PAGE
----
Oklahoma City Gets A New Shrine And Maybe A Saint

This Friday, thousands of the Catholic faithful will gather in south Oklahoma City for the dedication of the Blessed Stanley Rother Shrine. They will join Catholic Bishops from around the United States and Guatemala to honor the farm boy from Oklahoma who could soon become a saint.

Wednesday, February 15th 2023, 7:31 pm

By: Karl Torp


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This Friday, thousands of the Catholic faithful will gather in south Oklahoma City for the dedication of the Blessed Stanley Rother Shrine. They will join Catholic Bishops from around the United States and Guatemala to honor the farm boy from Oklahoma who could soon become a saint.

At Resurrection Cemetery in Northwest Oklahoma City the most important piece in a massive memorial -Blessed Stanley Rother's body- is revealed, raised and readied for its final resting place.

“A lot of people ask ‘what was it like to go to a family gathering when Father Stan was there?’ ‘What was it like to have a saint in the family?’ And I always say he wasn't born with a halo,” says Father Donald Wolf.             

Father Wolf is the Blessed Stanley’s second cousin.

“He [Blessed Stanley] came home for the last time to the state of Oklahoma for my ordination,” says Father Wolf.

Father Wolf will be the parish priest for the shrine which will also serve the area's growing Hispanic population and combine the parishes of Sacred Heart and Holy Angels.

The first Sunday there will be an estimated 5,000 worshipers for mass.

“If I'm supposed to be the living representative of the parish, yes there will be a lot of nervousness,” smiled Father Wolf.

The shrine is built in the Spanish colonial style. Much like blessed Stanley would have known in Guatemala. The grounds will also feature a replica of Tepeyac Hill in Mexico City where the Virgin Mary is said to have appeared in 1531.

A 50-million-dollar shrine, the largest catholic church in Oklahoma dedicated to a man many say is the least likely to become a saint.

“If somebody who's a Rother can be considered a saint, then anybody could,” jokes Father Wolf. 

Blessed Stanley was born on a farm in Okarche.

“He was in the FFA and obviously grew up on the farm he knew about farming and techniques about that,” says his nephew, Patrick Rother. “So, when he went to Guatemala that was his strength and made him prosper down there.”

He had the quiet reserve of his mother, and was a hard worker and stubborn like his father.

“He wanted to do what he knew was right, regardless of the circumstances,” says Patrick.

Yet he never learned Latin - a sort-of-must for any would-be priest.

“He flunked out and was asked to leave the seminary where he began his training in San Antonio,” explains Archbishop Paul Coakley.    

The bishop at the time believed in him and found him another seminary in Maryland.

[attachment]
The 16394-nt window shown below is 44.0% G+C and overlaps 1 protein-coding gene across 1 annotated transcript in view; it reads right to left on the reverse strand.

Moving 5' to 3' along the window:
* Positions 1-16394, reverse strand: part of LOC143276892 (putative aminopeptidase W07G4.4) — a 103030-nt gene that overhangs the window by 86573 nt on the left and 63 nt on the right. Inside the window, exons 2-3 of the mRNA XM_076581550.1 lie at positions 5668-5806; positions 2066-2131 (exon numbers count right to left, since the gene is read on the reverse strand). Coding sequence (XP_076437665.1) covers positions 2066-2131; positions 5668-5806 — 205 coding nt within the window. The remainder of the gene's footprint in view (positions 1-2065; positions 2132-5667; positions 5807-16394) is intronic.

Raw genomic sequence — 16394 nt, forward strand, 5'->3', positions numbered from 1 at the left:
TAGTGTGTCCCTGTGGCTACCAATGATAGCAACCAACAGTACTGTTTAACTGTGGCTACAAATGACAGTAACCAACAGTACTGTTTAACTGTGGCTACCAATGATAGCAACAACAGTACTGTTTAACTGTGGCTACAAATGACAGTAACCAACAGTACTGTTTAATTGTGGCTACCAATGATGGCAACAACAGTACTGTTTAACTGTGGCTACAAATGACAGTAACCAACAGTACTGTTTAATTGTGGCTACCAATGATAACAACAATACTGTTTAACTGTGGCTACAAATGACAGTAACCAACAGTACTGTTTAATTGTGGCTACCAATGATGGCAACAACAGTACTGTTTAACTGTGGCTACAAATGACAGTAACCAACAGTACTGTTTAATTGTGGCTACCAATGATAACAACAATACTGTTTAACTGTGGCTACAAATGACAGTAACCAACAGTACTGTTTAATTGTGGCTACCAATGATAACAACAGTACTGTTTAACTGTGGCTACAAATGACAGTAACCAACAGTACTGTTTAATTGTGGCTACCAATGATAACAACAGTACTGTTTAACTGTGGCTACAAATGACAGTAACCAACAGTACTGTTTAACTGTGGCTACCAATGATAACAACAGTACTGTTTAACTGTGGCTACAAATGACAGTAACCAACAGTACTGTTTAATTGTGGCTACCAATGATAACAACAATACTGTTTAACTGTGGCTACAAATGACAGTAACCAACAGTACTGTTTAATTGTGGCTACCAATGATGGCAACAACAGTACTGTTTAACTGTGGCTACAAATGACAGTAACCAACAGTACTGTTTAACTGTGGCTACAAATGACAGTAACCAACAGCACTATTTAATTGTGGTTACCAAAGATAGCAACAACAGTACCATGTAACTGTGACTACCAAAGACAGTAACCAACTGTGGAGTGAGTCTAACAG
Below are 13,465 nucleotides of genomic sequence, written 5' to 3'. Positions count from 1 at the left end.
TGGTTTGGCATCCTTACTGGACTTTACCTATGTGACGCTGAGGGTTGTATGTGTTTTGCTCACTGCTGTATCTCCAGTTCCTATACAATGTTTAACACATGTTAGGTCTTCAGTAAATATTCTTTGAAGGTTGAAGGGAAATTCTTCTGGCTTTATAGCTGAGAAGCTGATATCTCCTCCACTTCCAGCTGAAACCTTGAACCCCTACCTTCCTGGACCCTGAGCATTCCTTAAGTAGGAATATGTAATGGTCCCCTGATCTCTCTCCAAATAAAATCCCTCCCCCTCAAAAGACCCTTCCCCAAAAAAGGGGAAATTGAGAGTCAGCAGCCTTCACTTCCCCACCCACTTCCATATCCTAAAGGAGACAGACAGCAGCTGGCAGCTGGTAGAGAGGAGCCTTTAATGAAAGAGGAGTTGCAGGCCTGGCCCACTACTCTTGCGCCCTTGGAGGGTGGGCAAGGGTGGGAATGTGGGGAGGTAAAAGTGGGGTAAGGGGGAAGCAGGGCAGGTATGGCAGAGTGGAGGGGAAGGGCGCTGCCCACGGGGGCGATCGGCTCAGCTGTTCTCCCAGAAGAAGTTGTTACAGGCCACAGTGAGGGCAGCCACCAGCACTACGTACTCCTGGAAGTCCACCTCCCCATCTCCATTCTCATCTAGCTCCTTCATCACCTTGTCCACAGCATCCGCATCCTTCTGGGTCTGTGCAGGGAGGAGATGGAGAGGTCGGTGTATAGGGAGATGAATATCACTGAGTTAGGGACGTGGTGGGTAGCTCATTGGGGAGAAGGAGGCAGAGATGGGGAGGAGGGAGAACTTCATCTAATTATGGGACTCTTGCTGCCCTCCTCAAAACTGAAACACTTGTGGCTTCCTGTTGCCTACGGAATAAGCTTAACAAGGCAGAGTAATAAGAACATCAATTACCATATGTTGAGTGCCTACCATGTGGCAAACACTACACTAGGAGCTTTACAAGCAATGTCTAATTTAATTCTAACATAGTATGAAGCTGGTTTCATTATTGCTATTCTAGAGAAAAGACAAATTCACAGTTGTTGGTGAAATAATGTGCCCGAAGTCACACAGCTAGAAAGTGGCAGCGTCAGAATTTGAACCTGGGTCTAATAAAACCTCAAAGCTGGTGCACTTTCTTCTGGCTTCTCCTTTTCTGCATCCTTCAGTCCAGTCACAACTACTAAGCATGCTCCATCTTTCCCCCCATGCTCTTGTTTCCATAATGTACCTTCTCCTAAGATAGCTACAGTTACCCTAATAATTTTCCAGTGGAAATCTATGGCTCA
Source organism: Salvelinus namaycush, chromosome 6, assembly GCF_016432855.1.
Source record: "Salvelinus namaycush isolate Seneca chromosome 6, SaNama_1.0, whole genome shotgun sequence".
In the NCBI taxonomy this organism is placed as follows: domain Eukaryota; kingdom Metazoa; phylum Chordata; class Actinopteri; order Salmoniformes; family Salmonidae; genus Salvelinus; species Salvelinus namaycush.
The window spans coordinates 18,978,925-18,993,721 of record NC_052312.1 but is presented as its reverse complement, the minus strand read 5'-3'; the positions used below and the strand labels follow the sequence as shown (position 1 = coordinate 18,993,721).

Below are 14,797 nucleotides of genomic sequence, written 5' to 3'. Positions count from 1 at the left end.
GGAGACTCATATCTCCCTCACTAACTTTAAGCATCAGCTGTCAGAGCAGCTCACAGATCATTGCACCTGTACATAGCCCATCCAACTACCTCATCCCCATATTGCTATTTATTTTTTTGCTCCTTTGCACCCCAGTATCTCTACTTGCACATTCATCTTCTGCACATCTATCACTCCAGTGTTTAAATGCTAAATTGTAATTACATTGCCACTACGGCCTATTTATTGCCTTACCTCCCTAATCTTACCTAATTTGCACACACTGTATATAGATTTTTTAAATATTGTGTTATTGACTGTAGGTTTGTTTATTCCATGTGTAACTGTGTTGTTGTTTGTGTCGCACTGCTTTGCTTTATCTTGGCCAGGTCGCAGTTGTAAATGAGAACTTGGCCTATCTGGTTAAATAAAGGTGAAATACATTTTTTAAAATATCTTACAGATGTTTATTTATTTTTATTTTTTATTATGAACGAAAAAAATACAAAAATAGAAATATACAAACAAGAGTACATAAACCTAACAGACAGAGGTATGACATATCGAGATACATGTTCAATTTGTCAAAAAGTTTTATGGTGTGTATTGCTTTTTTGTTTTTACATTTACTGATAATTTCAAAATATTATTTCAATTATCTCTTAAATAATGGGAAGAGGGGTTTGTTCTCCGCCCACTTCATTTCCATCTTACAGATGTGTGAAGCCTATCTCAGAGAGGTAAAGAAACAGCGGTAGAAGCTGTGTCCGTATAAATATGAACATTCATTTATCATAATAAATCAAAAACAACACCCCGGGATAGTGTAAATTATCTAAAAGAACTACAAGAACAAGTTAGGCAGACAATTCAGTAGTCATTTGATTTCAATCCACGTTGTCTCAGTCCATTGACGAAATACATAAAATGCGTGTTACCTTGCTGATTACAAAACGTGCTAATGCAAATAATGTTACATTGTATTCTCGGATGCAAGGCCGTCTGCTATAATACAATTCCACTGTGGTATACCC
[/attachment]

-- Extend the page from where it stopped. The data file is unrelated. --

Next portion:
Father Stanley was ordained a priest in 1963 here in Oklahoma City.

Ultimately, he was asked to join the mission in Guatemala based on skills outside the church.

“He was sent down to do this work that nobody else could do because he was a better mechanic and carpenter,” said Father Wolf.

When civil war grew increasingly violent, Father Rother stubbornly stayed with his church and its members in Guatemala.

He was murdered in his rectory in 1981.

On Monday, his body was ceremoniously placed in the altar of the chapel at the shrine.

People from around the world are expected to come and pray for blessed Stanley’s intercession- his divine intervention.

“People have asked me repeatedly what's it going to take for Blessed Stanley to become Saint Stanley Rother? And I’m like it’s going to take a miracle. But in fact that's what it's going to take,” says Archbishop Coakley. 

Rother is the first US born martyr, making him one miracle away from sainthood.

“The standards are very rigorous, the church will take a very skeptical approach to any reported miracles, so we'll see,” says Archbishop Coakley.

The process has already moved along quickly.

 “I’m hoping my dad and aunt can see that,” says Patrick. “That would be a great thing.”      

 “So, God's made Stanley a saint,” says Father Wolf. “We're just trying to keep up the bureaucracy of something that's already happened.”

But Father Wolf says that's the lesson in this for all of us.

“Holiness is not something in books, holiness is not something that's only present for those people that from the beginning are set apart from everyone else,” says Father Wolf.

If a stubborn farm boy from Okarche, who flunks out of seminary, and is chosen for mission work because he's a good mechanic can become a saint.

“Holiness is the product of what people do in the situations they are a part of,” says Father Wolf.           

Then there's hope for us all.

“Of course,” says Wolf. “That's the way God would do things because that's the way God always does things.”

Dedication for the Shrine is at 11am Friday morning. The shrine will also feature an education building, an event space and museum.

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